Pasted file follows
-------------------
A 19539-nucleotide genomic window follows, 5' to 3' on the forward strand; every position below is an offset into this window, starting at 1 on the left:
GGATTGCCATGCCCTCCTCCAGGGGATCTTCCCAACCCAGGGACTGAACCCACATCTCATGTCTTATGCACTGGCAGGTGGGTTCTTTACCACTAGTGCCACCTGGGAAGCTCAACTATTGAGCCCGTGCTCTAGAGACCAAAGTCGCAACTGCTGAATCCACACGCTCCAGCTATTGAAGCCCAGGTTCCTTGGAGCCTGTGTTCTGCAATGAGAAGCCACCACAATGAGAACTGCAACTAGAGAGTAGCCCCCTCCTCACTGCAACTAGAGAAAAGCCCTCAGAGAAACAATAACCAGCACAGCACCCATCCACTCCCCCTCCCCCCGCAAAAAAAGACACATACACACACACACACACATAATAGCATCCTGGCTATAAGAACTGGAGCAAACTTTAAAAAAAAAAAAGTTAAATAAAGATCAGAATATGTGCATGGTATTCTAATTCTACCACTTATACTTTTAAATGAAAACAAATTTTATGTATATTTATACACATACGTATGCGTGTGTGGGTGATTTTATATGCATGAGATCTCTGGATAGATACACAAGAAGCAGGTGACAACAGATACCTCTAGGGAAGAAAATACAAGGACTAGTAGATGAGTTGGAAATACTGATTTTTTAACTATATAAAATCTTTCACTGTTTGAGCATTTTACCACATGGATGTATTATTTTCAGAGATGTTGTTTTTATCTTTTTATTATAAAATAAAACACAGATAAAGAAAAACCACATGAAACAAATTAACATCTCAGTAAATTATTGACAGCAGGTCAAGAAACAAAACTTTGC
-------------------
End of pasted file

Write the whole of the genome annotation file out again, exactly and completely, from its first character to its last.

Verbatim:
A 19539-nucleotide genomic window follows, 5' to 3' on the forward strand; every position below is an offset into this window, starting at 1 on the left:
GGATTGCCATGCCCTCCTCCAGGGGATCTTCCCAACCCAGGGACTGAACCCACATCTCATGTCTTATGCACTGGCAGGTGGGTTCTTTACCACTAGTGCCACCTGGGAAGCTCAACTATTGAGCCCGTGCTCTAGAGACCAAAGTCGCAACTGCTGAATCCACACGCTCCAGCTATTGAAGCCCAGGTTCCTTGGAGCCTGTGTTCTGCAATGAGAAGCCACCACAATGAGAACTGCAACTAGAGAGTAGCCCCCTCCTCACTGCAACTAGAGAAAAGCCCTCAGAGAAACAATAACCAGCACAGCACCCATCCACTCCCCCTCCCCCCGCAAAAAAAGACACATACACACACACACACACATAATAGCATCCTGGCTATAAGAACTGGAGCAAACTTTAAAAAAAAAAAAGTTAAATAAAGATCAGAATATGTGCATGGTATTCTAATTCTACCACTTATACTTTTAAATGAAAACAAATTTTATGTATATTTATACACATACGTATGCGTGTGTGGGTGATTTTATATGCATGAGATCTCTGGATAGATACACAAGAAGCAGGTGACAACAGATACCTCTAGGGAAGAAAATACAAGGACTAGTAGATGAGTTGGAAATACTGATTTTTTAACTATATAAAATCTTTCACTGTTTGAGCATTTTACCACATGGATGTATTATTTTCAGAGATGTTGTTTTTATCTTTTTATTATAAAATAAAACACAGATAAAGAAAAACCACATGAAACAAATTAACATCTCAGTAAATTATTGACAGCAGGTCAAGAAACAAAACTTTGC